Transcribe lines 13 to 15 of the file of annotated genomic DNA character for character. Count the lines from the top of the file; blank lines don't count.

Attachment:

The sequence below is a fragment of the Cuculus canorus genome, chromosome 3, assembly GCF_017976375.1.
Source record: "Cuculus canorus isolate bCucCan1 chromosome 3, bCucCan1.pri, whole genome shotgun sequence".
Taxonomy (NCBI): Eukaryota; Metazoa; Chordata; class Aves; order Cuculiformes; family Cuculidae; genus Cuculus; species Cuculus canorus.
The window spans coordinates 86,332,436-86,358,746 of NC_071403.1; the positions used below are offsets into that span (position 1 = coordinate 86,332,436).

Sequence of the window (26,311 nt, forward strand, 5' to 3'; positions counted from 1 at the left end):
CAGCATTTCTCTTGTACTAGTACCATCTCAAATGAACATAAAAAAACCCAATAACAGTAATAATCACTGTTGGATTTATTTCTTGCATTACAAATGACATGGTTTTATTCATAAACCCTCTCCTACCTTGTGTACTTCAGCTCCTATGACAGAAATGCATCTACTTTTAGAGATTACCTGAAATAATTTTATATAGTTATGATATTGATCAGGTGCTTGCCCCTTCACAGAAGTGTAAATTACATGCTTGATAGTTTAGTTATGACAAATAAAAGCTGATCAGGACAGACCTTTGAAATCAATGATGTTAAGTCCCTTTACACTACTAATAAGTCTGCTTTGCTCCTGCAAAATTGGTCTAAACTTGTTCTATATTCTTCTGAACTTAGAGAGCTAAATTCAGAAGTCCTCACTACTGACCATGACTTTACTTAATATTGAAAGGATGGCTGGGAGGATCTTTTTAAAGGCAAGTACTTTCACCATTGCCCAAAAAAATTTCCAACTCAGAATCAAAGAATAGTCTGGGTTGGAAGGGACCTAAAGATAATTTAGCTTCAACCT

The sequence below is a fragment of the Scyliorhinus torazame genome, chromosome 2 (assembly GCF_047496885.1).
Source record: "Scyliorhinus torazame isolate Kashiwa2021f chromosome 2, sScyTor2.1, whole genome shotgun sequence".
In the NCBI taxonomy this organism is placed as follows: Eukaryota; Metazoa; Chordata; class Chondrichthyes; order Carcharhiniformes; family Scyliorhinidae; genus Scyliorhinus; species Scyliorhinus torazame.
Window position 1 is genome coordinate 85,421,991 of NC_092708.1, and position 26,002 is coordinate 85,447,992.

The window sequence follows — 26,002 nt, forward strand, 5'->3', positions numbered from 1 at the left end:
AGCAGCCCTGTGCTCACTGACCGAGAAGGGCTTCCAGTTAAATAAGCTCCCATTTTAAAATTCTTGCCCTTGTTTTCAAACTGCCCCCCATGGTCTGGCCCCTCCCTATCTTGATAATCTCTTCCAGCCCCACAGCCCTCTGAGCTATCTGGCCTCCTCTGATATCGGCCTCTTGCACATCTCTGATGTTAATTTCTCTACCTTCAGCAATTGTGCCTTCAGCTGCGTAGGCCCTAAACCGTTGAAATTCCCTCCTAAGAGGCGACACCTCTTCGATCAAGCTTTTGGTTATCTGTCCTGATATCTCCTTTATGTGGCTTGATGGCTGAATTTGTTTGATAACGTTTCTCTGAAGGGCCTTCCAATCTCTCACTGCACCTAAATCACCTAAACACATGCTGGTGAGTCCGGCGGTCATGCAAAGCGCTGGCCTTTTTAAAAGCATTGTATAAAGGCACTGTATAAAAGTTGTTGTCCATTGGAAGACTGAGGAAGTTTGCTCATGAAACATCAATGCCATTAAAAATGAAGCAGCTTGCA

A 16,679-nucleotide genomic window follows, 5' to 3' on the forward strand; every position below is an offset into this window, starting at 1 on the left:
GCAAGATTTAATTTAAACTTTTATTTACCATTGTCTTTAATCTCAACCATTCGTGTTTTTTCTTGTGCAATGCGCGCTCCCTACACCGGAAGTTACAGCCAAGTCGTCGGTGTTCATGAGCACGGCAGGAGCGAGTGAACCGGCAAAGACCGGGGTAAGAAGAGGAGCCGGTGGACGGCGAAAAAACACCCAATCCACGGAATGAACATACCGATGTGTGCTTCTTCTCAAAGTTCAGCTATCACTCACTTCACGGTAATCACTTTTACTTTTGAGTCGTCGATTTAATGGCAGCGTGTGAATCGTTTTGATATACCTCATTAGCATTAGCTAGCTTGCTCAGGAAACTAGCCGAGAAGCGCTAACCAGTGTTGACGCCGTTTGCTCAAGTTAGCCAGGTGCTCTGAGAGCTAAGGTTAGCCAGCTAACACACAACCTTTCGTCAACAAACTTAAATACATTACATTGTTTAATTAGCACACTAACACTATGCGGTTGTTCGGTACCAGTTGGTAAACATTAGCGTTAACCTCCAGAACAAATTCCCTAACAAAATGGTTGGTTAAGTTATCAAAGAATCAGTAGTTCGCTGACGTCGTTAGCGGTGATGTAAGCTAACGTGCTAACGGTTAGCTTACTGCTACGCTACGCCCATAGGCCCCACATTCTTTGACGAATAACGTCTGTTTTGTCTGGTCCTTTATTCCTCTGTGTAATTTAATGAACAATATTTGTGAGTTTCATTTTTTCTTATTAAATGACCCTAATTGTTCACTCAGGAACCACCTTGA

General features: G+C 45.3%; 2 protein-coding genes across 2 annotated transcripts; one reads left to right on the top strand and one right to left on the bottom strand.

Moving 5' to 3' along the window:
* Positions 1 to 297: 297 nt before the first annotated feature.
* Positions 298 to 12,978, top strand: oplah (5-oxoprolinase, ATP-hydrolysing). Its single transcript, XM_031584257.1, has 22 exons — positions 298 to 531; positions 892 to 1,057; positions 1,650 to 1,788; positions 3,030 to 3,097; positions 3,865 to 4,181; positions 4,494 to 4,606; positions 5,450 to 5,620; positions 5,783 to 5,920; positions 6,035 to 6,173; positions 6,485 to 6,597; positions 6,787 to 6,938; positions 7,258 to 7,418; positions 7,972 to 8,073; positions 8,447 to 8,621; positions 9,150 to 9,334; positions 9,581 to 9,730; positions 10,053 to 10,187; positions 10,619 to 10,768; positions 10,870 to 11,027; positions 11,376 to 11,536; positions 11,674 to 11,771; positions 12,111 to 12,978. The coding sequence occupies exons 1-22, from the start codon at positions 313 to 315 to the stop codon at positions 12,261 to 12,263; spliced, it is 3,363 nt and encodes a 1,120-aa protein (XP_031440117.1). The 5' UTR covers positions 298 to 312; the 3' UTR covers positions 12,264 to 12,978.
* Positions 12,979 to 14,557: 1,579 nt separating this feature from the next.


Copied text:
A 16,679-nucleotide genomic window follows, 5' to 3' on the forward strand; every position below is an offset into this window, starting at 1 on the left:
GCAAGATTTAATTTAAACTTTTATTTACCATTGTCTTTAATCTCAACCATTCGTGTTTTTTCTTGTGCAATGCGCGCTCCCTACACCGGAAGTTACAGCCAAGTCGTCGGTGTTCATGAGCACGGCAGGAGCGAGTGAACCGGCAAAGACCGGGGTAAGAAGAGGAGCCGGTGGACGGCGAAAAAACACCCAATCCACGGAATGAACATACCGATGTGTGCTTCTTCTCAAAGTTCAGCTATCACTCACTTCACGGTAATCACTTTTACTTTTGAGTCGTCGATTTAATGGCAGCGTGTGAATCGTTTTGATATACCTCATTAGCATTAGCTAGCTTGCTCAGGAAACTAGCCGAGAAGCGCTAACCAGTGTTGACGCCGTTTGCTCAAGTTAGCCAGGTGCTCTGAGAGCTAAGGTTAGCCAGCTAACACACAACCTTTCGTCAACAAACTTAAATACATTACATTGTTTAATTAGCACACTAACACTATGCGGTTGTTCGGTACCAGTTGGTAAACATTAGCGTTAACCTCCAGAACAAATTCCCTAACAAAATGGTTGGTTAAGTTATCAAAGAATCAGTAGTTCGCTGACGTCGTTAGCGGTGATGTAAGCTAACGTGCTAACGGTTAGCTTACTGCTACGCTACGCCCATAGGCCCCACATTCTTTGACGAATAACGTCTGTTTTGTCTGGTCCTTTATTCCTCTGTGTAATTTAATGAACAATATTTGTGAGTTTCATTTTTTCTTATTAAATGACCCTAATTGTTCACTCAGGAACCACCTTGA

General features: G+C 45.3%; 2 protein-coding genes across 2 annotated transcripts; one reads left to right on the top strand and one right to left on the bottom strand.